Interview with Douglas Gardham, author of The Drive In

Title: The Drive In

Author: Douglas Gardham

Publisher: iUniverse

Pages: 130

Genre: Short Stories

Format: Kindle/Paperback

Have you ever been intrigued by what mysteries lie behind the doors and windows of the places you pass by on your drive into work everyday? The Drive In takes you on Tom Johnson‘s commute. Unlike Tom, you’ll get to peek behind some of those closed doors. Remember going to the “Drive-In” theatre? Each story reveals what goes on like watching the “dusk ‘til dawn” features through your car’s windshield. Meet the people at the places Tom only passes by each day. Then discover how his drive in ends like no other.

What was the hardest part about writing your book?
The short stories of this collection have been written over the past twenty years and cover many genres. Most of those short stories have been rewritten many times over the years. That effort has faded with time. The connecting story that I wrote during 2014 turned out to be very challenging. A cathartic exercise in moving from a somewhat traditional career in engineering and manufacturing into this new thing of writing full-time, the story originally was very “business” oriented which I didn’t like. After many rewrites it evolved into more a story of the emotions one goes through driving alone to work in their car. I was very pleased with the final outcome.
Do you have a favorite excerpt from the book? If so, can you share it?
I have several excerpts that I particularly like. Here’s a couple.
He never realized how much he had to change to become who he really was.
At one moment, he was extoling the purity and virtue of creativity and innovation to create a better future and the next considering actions that were contrary to being a good human being.
He smiled thinking of something he’d heard. ‘If I don’t do anything, I won’t make any mistakes. If I don’t make any mistakes, I’ll be perfect. Therefore, by doing nothing, I’ll be perfect’ … and succeed. It was a ridiculous play on words but he didn’t like how it made him feel when he really thought about it.
What do you hope readers will take away after reading the book?
I hope they are entertained by the stories and that it leaves them with some food for thought about all that goes on around them—good and bad.
Who or what is the inspiration for the book?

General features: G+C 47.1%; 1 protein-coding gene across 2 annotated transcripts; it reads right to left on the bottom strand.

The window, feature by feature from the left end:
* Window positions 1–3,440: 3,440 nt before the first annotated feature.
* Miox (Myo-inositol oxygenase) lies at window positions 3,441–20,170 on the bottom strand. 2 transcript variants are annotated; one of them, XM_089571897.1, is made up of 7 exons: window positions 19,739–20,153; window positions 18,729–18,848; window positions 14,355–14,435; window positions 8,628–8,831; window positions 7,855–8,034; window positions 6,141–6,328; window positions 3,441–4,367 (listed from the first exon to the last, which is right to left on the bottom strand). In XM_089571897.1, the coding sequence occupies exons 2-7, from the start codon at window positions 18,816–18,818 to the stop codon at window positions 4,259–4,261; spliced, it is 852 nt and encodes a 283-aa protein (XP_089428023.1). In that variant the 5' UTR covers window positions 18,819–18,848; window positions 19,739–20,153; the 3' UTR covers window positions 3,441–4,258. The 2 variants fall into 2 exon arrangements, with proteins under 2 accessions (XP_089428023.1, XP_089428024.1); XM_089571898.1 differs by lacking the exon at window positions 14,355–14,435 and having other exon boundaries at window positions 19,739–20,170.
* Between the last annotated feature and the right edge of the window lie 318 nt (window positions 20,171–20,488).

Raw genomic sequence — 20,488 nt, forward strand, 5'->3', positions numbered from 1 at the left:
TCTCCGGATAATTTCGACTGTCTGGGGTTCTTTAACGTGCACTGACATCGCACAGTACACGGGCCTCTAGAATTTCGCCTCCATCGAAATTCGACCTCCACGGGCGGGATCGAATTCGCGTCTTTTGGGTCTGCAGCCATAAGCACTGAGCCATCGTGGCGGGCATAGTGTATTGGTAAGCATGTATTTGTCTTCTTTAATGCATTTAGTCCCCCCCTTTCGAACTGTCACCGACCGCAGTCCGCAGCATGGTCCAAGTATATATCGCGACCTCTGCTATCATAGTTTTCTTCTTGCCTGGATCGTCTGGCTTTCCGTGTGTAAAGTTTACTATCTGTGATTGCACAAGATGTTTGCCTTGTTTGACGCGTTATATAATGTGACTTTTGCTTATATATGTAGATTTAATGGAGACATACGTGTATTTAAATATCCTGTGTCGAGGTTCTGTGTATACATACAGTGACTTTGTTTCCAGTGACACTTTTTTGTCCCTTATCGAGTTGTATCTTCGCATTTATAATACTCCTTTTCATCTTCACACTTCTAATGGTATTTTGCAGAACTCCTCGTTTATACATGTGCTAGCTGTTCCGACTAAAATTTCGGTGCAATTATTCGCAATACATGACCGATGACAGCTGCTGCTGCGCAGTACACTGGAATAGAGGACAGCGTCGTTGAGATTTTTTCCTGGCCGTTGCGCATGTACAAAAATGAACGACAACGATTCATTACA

I’ve written short stories since I started writing. Years ago while driving to work, I was struck by the idea of the places I passed on my way being a unique way to bring a collection of short stories together. I forgot about it. When I suggested to my publisher of wanting to publish a couple of my short stories to help promote my STARBook awarded novel The Actor, iUniverse suggested I put a number of my short stories together in a collection. My “drive in to work” idea came back and hence The Drive In came to fruition.
Have you had a mentor? If so, can you talk about them a little?
I’ve had two very special mentors in my life that The Drive In is dedicated to. I don’t know why I’ve had the good fortunate to be raised by two such special people. Who picked me up when I tripped and fell and who were always there for me whether I wanted them to be or not.
I have heard it said in order to be a good writer, you have to be a reader as well? Do you find this to be true? And if you are a reader, do you have a favorite genre and/or author?
Reading was probably my first love. I liked to read at a very young age but had no inclination to write until later in my teen years. I didn’t take earnestly to writing until my mid-twenties and have never looked back. I can’t imagine a world without books.

Douglas Gardham is the author of the STARbook-awarded novel The Actor. He lives near Toronto, Canada with his wife, dog and cat. He loves books, music and movies. This is his second published novel.

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